Forget Iraq, Afghanistan and the Real Housewives, the bruisingest battle being waged is—as it ever was—the one between the sexes. At least that’s the impression one gets from shows now being staged on and off-Broadway. From a doomed interracial romance to a blistering miscommunication between professor and student, to businessmen who dare expect their actress girlfriends to sideline their careers, Manhattan stages are littered with shrapnel from boy-girl skirmishes.
The most direct—and deadly—war is waged in Patrick Marber’s After Miss Julie (American Airlines Theater), which isn’t actually “after” anything; it’s just the Strindberg play updated to post-war Britain. Marber, of deserved acclaim for Closer and Dealer’s Choice, is at his best when lackey John (Jonny Lee Miller) staves off the seductive charms of his boss’s rich, capricious daughter (Sienna Miller), leading to scathing ripostes about economic differences and how we’re all chained to our sense of where we fit in society’s hierarchy. The mechanics of Miss Julie’s suicidal nature are less convincing, but then again, that was a stretch in the original, too.
Physical violence is also the endgame of Oleanna (Golden Theater), David Mamet’s two-hander about a bloviating but well-meaning college professor who picks the wrong student to tutor privately. When first produced in 1992, Oleanna was marketed as a controversial argument-starter because male audience members would side with the teacher’s innocence, while women would rally to the cause of the patriarchally oppressed student. I wish the play were that balanced, but really, it’s a lot closer to flat-out misogyny, with every female critic I asked siding wholeheartedly with the prof (“I would have belted her at the end of the first scene,” one ladylike scribe contended).
Violence from without wrecks an otherwise promising relationship in Memphis (Shubert Theater), a new musical that plays like a cross between Hairspray and Dreamgirls. You can pretty much tell where this story of a white radio DJ, who pushes the envelope by playing race records in 1950s Missouri, is going every step of the way, but it’s a solid piece with an award-worthy lead (Chad Kimball), and sufficient laughs and gospelly tunes to lighten the downbeat material. And just to prove that human quirks overshadow socio-political ones, when the deejay’s long-standing but secret relationship with a black singer (Montego Glover) sours, it isn’t so much because of the racial threats facing them as from the clash between her ambitions and his comfort zone.
A similar disconnect in lifestyles may be found in Manhattan Theater Club’s revival of The Royal Family, a bit of old-school fluff that shakes off an irritating first act to mine minor delights from the next two. Relationships at the center of Kaufman and Ferber’s 1927 comedy, between an ingénue and a stockbroker, and her actress mother and a wealthy entrepreneur—take a back seat, as they must, to the women’s careers. As the ladies and their legendary thespian mom (Rosemary Harris, classy, always) explain in their spotlight moments, theater may deprive you of a normal life, but who needs normal life when you have the theater?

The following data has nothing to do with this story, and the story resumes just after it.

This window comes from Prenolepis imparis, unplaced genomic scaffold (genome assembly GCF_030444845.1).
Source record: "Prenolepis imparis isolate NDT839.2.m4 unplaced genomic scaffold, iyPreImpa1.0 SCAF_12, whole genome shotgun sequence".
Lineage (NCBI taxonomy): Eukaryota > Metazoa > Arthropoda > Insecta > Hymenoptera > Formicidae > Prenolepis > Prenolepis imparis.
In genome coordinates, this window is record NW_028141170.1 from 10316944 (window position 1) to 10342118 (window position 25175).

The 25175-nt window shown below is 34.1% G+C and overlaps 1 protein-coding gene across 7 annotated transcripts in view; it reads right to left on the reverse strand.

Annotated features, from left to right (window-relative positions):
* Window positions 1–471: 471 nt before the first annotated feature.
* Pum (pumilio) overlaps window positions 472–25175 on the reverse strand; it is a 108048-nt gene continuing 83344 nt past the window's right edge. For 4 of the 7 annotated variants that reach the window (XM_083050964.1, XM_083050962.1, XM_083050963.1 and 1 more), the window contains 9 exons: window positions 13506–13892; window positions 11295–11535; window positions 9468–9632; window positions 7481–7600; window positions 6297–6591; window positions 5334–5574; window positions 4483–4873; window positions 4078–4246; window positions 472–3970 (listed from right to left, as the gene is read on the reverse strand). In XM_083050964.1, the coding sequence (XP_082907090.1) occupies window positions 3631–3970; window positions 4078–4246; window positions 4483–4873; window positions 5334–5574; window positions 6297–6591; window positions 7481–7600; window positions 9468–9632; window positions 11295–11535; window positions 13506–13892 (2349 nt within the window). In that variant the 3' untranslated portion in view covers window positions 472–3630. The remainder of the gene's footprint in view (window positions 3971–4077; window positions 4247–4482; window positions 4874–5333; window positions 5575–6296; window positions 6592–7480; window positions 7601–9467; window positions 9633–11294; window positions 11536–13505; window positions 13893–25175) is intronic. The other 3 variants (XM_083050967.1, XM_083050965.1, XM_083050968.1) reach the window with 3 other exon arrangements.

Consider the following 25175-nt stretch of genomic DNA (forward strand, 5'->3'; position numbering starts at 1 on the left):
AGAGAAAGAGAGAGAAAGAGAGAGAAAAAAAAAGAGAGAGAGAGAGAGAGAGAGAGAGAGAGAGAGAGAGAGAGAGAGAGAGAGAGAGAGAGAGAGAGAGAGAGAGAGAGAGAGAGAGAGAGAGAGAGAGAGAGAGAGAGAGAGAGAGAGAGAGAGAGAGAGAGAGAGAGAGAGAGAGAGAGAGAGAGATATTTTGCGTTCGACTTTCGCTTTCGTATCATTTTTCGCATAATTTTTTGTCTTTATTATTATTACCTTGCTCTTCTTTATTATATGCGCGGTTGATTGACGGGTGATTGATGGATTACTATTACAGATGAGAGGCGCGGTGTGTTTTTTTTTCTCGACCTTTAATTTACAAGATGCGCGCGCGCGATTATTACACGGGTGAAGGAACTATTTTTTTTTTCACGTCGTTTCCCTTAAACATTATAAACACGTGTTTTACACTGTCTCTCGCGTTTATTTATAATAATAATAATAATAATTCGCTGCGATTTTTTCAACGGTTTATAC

In Neil Simon’s masterpiece, the newly revived Brighton Beach Memoirs (Nederlander Theater), pubescent Eugene pines for the pretty cousin who’s living under the same roof. That is, until she turns snooty and brusque. Then it’s back to the drawing board—literally, as Eugene begs his brother Stanley to sketch what he’s only dreamed about: The naked female form. Like so many aspects of this great play (and David Cromer’s delicate staging of it), the scene where Stanley tells his little brother the facts of life—ladled with equal parts experience, embellishment, well-meaning misinformation and truthful candor—is hilarious, poignant and wonderfully wrought.
Avenue Q, which recently made a geographic shift from Broadway to off (New World Stages), still offers two kinds of women pursuing an ineffectual man: Kate Monster, a sweet schoolteacher who hopes to turn nice-guy Princeton into a steady boyfriend, and aptly named Lucy the Slut, who eats puppies like Princeton for breakfast. The fates ultimately punish Lucy for her wantonness, but the lesson here goes to Kate and Princeton, who learn that even nowadays, affairs of the heart must be carefully paced or else risk crashing on the rocks of expectation.
Which brings us to the oddest tryst of all, found in Made in Heaven (Soho Playhouse), a sometimes raunchy, occasionally inspired sex comedy with a bizarro twist that’d make even John Waters raise an eyebrow. Max and Benjie are brothers who both want to marry the same girl. Not only are they brothers, they’re twins. Siamese twins. Siamese twins joined at the penis. (I warned you.) Though still carrying a torch for her ex-husband, Jessica is happy to wed the siblings—that is, until one of the brothers realizes he’s gay. And you thought Romeo and Juliet had problems.